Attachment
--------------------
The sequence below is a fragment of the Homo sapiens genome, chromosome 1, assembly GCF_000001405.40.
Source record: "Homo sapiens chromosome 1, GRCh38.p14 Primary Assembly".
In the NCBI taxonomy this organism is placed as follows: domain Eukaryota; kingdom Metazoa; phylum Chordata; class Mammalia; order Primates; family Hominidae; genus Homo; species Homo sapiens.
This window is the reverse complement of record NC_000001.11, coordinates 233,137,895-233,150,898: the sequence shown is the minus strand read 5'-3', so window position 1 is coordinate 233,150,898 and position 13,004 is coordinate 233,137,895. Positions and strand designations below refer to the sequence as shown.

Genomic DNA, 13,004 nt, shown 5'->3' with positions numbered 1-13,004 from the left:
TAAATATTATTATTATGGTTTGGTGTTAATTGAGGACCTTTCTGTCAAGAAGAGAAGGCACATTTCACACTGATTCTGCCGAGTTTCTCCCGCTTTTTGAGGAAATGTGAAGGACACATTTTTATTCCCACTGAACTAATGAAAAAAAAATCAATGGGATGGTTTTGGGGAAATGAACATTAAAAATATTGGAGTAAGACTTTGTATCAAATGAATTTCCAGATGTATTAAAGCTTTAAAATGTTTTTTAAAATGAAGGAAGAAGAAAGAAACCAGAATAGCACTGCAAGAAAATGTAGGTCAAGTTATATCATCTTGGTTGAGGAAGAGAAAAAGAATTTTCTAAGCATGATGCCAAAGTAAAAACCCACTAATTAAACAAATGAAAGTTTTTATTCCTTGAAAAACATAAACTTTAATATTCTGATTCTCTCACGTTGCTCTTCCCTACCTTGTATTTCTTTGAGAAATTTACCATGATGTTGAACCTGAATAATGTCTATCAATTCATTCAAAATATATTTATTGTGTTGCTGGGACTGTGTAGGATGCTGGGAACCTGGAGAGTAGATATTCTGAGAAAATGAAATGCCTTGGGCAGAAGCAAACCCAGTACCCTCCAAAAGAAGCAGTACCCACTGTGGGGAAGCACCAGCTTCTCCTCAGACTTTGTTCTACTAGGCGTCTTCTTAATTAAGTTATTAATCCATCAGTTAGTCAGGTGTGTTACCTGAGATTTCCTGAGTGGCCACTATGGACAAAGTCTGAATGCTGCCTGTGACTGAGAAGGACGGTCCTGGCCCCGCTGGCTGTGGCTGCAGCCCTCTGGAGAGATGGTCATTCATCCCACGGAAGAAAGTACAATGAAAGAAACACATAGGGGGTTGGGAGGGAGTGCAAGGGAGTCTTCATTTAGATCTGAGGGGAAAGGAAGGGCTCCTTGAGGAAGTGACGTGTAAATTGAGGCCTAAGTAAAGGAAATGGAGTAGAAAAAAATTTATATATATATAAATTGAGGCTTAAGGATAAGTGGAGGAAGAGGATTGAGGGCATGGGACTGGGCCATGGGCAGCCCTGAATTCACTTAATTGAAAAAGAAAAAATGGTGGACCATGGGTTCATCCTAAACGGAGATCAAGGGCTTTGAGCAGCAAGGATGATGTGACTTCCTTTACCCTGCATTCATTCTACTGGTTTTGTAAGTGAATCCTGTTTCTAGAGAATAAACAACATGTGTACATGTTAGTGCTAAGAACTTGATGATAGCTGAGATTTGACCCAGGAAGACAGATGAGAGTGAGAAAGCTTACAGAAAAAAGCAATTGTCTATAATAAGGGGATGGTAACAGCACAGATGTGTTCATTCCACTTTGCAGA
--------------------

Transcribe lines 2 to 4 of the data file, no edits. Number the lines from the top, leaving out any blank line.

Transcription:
Source record: "Homo sapiens chromosome 1, GRCh38.p14 Primary Assembly".
In the NCBI taxonomy this organism is placed as follows: domain Eukaryota; kingdom Metazoa; phylum Chordata; class Mammalia; order Primates; family Hominidae; genus Homo; species Homo sapiens.
This window is the reverse complement of record NC_000001.11, coordinates 233,137,895-233,150,898: the sequence shown is the minus strand read 5'-3', so window position 1 is coordinate 233,150,898 and position 13,004 is coordinate 233,137,895. Positions and strand designations below refer to the sequence as shown.